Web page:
While the birth, rise, and fall of Liberty Magazine does not perfectly coincide with the timeline of the history of its various publishers, it is close. Liberty Magazine, a project of publishing cousins Col. Robert Rutherford McCormick of the Chicago Tribune and Capt. Joseph Medill Patterson of the New York Daily News, first hit the newsstands in 1924 intending to make it's dent with what TIME Magazine referred to as the "more jazz-loving level of the public" than what the Saturday Evening Post targeted. Liberty was originally edited by Patterson in New York and published out of Chicago.
Under Patterson and McCormick Liberty Magazine was constantly in the red though expenditures of as much as $14,000,000 did manage to push circulation as high as some 2.7 million readers in 1927. Still, the magazine did not make Patterson and McCormick money, in fact it has been reported that Liberty lost the cousins $12,000,000 over their seven years of ownership, and thus it was sold to Bernarr Macfadden in 1931. TIME Magazine, reporting at the time of the sale in their April 13, 1931 issue, commented that Macfadden's empire of thirteen publications had a reported combined circulation of 56,000,000 copies annually when he purchased Liberty.
Under Macfadden Liberty Magazine is always noted for it's initially strong support of Franklin Delano Roosevelt in the 1932 elections. Liberty published seventeen articles about FDR in 1932 alone. Macfadden personal political beliefs would soon align him and his publications against Roosevelt. By 1936 he was even emerging as a potential Republican Party candidate himself.
Liberty Magazine reached its heights under Macfadden and editor Fulton Oursler, who would later edit Reader's Digest. Several issues from 1935 are profiled below and are from this sucessful period when the magazine was part of Macfadden Publications. The controversial Bernarr Macfadden, whose name can usually be found preceded by the word eccentric as though it were a title, soon found himself accused of mismanaging Macfadden Publications funds, which he did in fact disperse throughout several of his other unrelated activities. When minority stockholders sued him in 1940 Macfadden would withdraw himself from the company which was eventually taken over by John Cuneo and Kimberly-Clark Paper Company in 1941. Also, in 1941 the new management would find that many of Macfadden's publications had falsified circulation numbers in order to increase advertising revenue. Liberty had bumped its numbers up by over 20,000 copies. Even though the new publishers made good on these past indiscretions advertising revenue would never fully recover and the scandal led to thinner issues of Liberty with fewer ads being printed on a cheaper grade of paper.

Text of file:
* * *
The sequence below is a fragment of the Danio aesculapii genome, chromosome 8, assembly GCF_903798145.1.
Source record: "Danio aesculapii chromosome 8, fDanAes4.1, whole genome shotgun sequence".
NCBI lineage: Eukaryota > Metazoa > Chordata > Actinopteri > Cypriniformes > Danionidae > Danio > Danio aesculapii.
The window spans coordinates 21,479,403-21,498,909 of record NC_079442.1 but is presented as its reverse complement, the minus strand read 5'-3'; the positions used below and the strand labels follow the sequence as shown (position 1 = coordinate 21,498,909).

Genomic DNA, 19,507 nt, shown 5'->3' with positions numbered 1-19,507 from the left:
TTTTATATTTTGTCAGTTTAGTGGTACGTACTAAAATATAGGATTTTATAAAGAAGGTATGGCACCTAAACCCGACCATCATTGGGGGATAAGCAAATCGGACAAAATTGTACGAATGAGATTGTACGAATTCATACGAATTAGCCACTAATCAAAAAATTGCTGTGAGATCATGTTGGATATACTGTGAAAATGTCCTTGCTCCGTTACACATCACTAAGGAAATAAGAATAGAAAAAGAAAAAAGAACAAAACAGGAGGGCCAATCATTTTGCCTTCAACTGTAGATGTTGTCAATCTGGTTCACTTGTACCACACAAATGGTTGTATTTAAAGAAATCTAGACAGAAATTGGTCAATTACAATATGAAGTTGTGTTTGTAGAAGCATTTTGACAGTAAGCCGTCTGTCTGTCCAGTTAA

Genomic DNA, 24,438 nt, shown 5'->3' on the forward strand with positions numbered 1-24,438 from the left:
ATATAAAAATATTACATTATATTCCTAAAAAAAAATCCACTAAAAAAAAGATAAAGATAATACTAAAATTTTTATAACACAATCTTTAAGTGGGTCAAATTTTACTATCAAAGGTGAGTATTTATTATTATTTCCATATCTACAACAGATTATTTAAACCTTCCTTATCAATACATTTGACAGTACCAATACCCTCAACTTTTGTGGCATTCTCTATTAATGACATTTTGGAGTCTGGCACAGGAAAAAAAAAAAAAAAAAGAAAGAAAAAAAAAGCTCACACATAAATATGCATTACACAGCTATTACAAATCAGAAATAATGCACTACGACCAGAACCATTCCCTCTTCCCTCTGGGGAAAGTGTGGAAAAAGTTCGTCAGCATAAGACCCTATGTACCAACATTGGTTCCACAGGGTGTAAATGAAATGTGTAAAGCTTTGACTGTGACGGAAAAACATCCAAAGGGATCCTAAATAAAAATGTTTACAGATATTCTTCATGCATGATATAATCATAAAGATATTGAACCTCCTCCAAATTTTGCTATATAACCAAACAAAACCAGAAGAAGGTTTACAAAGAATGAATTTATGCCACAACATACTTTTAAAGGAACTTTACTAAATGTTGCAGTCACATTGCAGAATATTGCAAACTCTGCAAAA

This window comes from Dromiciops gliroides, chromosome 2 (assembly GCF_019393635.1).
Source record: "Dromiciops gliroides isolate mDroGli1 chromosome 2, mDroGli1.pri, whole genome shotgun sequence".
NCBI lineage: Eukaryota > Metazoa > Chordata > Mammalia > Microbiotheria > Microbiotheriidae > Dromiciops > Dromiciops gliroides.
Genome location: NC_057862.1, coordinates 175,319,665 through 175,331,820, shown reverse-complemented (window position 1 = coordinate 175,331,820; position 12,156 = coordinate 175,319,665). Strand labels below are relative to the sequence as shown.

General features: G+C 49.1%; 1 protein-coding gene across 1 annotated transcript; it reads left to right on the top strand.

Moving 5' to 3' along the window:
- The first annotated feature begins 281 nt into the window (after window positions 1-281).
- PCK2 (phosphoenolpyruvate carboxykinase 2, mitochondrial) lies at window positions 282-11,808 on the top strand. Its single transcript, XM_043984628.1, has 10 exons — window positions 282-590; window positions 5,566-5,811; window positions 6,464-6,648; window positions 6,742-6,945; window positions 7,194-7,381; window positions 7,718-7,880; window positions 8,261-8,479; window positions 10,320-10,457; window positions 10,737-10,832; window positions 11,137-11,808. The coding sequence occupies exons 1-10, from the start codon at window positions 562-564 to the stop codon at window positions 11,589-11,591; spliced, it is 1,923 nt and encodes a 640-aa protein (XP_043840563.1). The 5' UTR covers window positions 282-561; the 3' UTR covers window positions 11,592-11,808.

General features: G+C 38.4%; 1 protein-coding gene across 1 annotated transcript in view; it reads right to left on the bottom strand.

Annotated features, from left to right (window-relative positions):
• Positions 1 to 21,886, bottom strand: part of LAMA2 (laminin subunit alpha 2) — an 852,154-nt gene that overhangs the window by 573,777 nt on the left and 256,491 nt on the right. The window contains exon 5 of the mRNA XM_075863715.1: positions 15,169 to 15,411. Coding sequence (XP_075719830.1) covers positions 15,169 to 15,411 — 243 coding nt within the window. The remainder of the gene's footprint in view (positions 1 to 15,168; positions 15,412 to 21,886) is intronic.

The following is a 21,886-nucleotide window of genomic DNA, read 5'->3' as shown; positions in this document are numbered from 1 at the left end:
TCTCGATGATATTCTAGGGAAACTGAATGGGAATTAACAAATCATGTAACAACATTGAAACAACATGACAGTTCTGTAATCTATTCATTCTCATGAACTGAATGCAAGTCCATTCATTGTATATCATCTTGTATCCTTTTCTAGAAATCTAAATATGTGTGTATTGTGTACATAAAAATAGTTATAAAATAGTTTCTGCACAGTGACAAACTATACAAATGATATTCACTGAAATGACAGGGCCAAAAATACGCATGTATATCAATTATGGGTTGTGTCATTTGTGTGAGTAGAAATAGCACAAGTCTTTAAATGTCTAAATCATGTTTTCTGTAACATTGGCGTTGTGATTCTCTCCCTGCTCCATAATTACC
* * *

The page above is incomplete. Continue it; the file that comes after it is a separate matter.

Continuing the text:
When the Saturday Evening Post increased their cover price from five cents to ten cents in 1942, Liberty Magazine followed suit and found their sales drop in huge numbers. Newsstand sales sunk by a third of their original total and ad revenue was cut in half dropping to just $155,000 by July 1942. In 1944 Liberty Magazine was turned over to Paul Hunter, who is credited with rescuing Screenland Magazine for John Cuneo back in 1932. Throughout the 1940's several new owners took control of Liberty but nobody could resuscitate it. The final issue of the once popular Liberty Magazine was dated July 1950.